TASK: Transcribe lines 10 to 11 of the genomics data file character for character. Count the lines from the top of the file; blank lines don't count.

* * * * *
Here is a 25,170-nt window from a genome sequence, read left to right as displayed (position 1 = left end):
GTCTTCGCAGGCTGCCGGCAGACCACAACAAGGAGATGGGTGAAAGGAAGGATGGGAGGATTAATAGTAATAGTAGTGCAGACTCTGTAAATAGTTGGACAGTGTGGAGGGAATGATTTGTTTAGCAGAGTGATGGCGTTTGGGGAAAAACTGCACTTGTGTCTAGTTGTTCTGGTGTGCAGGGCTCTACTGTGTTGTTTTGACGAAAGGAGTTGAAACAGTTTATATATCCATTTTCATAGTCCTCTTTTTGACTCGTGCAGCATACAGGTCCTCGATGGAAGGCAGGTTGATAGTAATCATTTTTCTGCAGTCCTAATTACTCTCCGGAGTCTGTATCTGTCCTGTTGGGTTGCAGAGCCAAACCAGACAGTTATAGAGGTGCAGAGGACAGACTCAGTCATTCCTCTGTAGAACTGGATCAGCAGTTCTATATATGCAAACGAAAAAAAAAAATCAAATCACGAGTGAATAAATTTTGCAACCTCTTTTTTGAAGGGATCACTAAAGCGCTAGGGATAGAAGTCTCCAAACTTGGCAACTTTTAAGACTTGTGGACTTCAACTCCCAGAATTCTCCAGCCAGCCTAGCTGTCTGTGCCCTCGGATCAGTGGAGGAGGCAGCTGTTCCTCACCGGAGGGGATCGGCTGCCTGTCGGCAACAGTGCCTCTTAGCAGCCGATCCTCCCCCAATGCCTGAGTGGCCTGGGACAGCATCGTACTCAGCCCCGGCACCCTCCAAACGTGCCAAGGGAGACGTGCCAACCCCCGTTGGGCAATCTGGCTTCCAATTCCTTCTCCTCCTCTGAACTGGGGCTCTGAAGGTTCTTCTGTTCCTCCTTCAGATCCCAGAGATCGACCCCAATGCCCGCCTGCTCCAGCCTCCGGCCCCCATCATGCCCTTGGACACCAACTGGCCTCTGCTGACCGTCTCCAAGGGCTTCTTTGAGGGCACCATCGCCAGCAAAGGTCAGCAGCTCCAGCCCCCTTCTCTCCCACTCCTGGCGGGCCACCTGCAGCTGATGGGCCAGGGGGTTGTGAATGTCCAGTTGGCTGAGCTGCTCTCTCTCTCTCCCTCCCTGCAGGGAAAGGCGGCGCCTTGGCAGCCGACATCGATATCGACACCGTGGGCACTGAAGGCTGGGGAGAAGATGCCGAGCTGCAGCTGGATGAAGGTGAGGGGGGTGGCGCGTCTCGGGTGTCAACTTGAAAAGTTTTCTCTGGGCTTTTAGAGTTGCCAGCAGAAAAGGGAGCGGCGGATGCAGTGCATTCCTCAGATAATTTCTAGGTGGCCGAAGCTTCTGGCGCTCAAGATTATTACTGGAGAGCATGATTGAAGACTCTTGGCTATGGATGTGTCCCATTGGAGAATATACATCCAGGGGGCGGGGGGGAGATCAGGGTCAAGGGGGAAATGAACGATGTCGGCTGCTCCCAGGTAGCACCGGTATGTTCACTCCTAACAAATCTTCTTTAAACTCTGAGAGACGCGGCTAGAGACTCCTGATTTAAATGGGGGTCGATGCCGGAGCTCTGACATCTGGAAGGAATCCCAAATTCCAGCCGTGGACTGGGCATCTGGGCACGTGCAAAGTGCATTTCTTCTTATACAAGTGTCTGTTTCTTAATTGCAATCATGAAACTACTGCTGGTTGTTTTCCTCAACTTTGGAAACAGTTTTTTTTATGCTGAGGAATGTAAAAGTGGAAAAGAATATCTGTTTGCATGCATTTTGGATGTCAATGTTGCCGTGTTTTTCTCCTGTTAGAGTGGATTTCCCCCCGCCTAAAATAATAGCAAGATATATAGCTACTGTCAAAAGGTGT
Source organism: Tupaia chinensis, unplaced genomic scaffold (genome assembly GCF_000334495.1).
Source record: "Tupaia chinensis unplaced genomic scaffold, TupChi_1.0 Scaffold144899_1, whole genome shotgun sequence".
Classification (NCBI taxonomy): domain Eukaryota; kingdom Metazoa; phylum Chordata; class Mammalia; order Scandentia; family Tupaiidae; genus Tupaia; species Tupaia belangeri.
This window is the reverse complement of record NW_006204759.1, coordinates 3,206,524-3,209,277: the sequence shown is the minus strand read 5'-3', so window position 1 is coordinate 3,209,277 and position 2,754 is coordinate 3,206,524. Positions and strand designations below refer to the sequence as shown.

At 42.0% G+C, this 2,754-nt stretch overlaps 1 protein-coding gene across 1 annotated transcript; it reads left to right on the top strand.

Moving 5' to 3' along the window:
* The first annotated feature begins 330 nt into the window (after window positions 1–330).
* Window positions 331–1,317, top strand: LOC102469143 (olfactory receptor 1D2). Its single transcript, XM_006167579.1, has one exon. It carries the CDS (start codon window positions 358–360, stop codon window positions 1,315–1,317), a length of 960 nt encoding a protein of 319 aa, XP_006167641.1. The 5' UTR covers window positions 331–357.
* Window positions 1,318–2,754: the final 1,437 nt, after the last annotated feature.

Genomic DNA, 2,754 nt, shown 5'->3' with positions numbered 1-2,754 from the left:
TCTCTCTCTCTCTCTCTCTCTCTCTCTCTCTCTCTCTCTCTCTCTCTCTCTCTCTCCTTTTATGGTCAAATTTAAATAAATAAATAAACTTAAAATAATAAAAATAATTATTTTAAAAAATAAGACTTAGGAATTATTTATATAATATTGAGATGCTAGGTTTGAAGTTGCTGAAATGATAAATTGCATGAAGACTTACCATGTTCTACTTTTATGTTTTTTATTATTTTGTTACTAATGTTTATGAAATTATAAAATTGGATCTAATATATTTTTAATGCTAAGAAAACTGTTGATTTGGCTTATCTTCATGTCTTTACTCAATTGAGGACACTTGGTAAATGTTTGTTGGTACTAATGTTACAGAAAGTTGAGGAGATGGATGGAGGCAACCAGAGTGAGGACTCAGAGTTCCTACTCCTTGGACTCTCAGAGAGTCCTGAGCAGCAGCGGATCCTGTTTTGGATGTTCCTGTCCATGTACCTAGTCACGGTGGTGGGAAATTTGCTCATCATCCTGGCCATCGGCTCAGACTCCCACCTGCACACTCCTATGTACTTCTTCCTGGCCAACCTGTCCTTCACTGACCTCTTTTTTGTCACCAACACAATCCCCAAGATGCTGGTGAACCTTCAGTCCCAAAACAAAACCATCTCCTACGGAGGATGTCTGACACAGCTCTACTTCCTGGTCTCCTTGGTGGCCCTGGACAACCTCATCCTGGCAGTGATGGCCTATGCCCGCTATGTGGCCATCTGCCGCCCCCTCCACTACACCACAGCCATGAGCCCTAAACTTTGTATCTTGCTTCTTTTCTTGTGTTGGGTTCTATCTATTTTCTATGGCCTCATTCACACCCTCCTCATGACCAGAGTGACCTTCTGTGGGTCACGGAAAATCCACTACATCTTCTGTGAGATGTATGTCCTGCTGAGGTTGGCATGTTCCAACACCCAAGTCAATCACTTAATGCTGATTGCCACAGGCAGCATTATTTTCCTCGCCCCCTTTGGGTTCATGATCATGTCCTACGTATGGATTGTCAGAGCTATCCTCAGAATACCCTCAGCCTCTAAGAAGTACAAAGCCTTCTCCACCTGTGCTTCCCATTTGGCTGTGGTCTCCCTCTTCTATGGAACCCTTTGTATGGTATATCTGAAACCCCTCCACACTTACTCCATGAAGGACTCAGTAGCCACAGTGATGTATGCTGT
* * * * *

* Window positions 331–1,317, top strand: LOC102469143 (olfactory receptor 1D2). Its single transcript, XM_006167579.1, has one exon. It carries the CDS (start codon window positions 358–360, stop codon window positions 1,315–1,317), a length of 960 nt encoding a protein of 319 aa, XP_006167641.1. The 5' UTR covers window positions 331–357.
* Window positions 1,318–2,754: the final 1,437 nt, after the last annotated feature.